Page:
If you have a VAT-registered business with a taxable turnover of less than £85,000, are a self-employed person or a landlord with business or property income that’s higher than £10,000, you can sign up to Making Tax Digital voluntarily. If you submit Corporation Tax, you may have to wait a little longer to sign up as HMRC are still preparing MTD for Corporation Tax.
How do I sign up to MTD?
To register for MTD as a VAT-registered business, you can sign up for Making Tax Digital here.
If you file a Self Assessment tax return, you can sign up for Making Tax Digital for income tax here.
How do I find Making Tax Digital software?
There are two types of Making Tax Digital software that you can use:
- MTD-compatible accounting software
- Bridging software
Accounting software allows you to track your tax, expenses and income in one place and if you choose one that links to HMRC, you’ll be able to submit your tax return directly. If you’re a business that’s in the market for accounting software that is Making Tax Digital-ready, check out our guide to accounting software platforms. Or, if you need to upload Self Assessment returns, have a look at our Self Assessment software guide.
Bridging software allows you to work on your tax through spreadsheets and other forms of documentation, then converts it to a suitable format to be uploaded to HMRC.
HMRC lists all of the accounting and bridging software that is Making Tax Digital compatible for VAT. You can use the list to either research providers yourself or look up a provider you have found to check if it’s compatible.
Making Tax Digital FAQS
Will I need to submit tax information to HMRC more regularly as a result of MTD?
No, when MTD comes into effect, you’ll not need to submit any more information to HMRC than you already are.
Will Making Tax Digital reduce tax errors?
Yes. If you’re a self-employed person who handles their tax or owns a business you’ll know how easy it is to lose a receipt or calculate something incorrectly.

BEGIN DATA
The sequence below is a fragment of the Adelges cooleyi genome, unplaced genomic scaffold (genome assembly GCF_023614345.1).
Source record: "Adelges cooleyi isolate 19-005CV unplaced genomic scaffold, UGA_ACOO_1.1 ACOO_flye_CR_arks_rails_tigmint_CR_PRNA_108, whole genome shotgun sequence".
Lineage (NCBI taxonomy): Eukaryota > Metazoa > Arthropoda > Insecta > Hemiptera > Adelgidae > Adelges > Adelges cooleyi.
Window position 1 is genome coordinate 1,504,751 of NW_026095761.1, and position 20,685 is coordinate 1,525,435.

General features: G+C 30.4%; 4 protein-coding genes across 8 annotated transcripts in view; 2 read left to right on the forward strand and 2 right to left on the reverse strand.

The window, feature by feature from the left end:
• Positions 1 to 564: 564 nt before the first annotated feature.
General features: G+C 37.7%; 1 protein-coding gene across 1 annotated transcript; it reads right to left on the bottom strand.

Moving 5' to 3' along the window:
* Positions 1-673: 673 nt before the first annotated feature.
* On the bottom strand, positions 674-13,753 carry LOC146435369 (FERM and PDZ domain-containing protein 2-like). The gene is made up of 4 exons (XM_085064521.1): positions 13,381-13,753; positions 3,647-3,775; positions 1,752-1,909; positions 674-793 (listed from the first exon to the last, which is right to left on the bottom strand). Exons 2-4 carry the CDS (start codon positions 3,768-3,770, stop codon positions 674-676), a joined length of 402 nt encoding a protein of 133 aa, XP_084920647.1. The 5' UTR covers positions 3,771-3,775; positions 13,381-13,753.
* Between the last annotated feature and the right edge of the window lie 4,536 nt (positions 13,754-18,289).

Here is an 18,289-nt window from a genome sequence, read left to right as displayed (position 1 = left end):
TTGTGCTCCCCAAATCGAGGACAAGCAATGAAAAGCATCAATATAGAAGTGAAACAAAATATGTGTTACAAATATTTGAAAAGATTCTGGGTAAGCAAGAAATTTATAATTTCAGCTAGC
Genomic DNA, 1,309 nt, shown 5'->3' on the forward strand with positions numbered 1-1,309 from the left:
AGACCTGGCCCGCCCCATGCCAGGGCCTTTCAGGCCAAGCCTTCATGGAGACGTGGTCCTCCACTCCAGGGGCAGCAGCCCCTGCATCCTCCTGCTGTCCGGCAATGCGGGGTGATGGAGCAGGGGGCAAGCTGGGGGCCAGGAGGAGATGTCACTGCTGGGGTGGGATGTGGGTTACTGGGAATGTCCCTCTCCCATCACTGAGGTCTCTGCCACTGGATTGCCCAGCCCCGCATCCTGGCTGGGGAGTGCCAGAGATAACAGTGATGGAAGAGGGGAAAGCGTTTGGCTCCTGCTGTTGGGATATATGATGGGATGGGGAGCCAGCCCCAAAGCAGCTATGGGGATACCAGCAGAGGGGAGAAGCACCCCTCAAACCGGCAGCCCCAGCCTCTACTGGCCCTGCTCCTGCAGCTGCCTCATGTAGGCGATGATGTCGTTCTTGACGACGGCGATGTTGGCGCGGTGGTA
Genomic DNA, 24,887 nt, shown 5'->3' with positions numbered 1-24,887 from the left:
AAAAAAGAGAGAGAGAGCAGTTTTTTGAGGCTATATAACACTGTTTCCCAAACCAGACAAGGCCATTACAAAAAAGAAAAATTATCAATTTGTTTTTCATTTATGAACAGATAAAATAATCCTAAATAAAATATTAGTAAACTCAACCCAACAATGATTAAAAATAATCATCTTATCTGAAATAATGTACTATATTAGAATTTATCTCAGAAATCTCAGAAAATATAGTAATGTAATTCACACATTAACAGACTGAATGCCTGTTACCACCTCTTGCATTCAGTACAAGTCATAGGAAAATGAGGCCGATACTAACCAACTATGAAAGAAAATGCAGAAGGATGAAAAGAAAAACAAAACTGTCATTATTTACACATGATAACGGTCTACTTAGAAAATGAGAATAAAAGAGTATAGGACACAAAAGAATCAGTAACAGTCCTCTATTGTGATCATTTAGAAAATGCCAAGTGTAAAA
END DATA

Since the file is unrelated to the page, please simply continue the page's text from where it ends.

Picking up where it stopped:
MTD will make it easier to ensure you can keep track of your tax by uploading documents and seeing how much you owe in real-time, which should minimise errors and help make calculating your tax throughout the year much easier.
Will MTD mean I spend less time working on my tax?
Yes. One of the main aims of Making Tax Digital is efficiency, so you should spend much less time on your taxes.
Will the integration of accounting software cost me?
HMRC are ensuring that there are solutions available that are free or cost effective for individuals and businesses.
The only drawback is that these solutions might not match the needs of larger companies that may have more complex accounting and therefore may need to pay for software that can handle this while remaining MTD compliant.
Nevertheless, you should be able to claim the cost of accounting software against your tax.
Will I be forced to go digital?
No, those who can’t make the switch to digital will be exempt. This includes those who do not have access to technology or whose age, creed or location hinders them from using it.
Can I still use an accountant with MTD?
Yes, you can still appoint an accountant to check and submit your taxes for you.
Can I still use spreadsheets?
Yes. You can still use spreadsheets to keep digital records and work out your tax but in order to send the information you’ll need to use compatible software or ‘bridging software’, which will convert the information into a compatible format that can be uploaded to HMRC.
When is the Making Tax Digital deadline?
There are various deadlines as mentioned above, but the deadline that will require most self-employed businesses and landlords to sign up for MTD is April 2023.
What do I need to do for Making Tax Digital?
If you’re a VAT-registered business with a taxable turnover of over £85,000, you’ll need to have signed up for MTD by now.
If you’re a VAT-registered business with a taxable turnover of under £85,000, a self-employed business or landlord with a business or property income of over £10,000, you don’t need to do anything just yet, but you can sign up to Making Tax Digital voluntarily.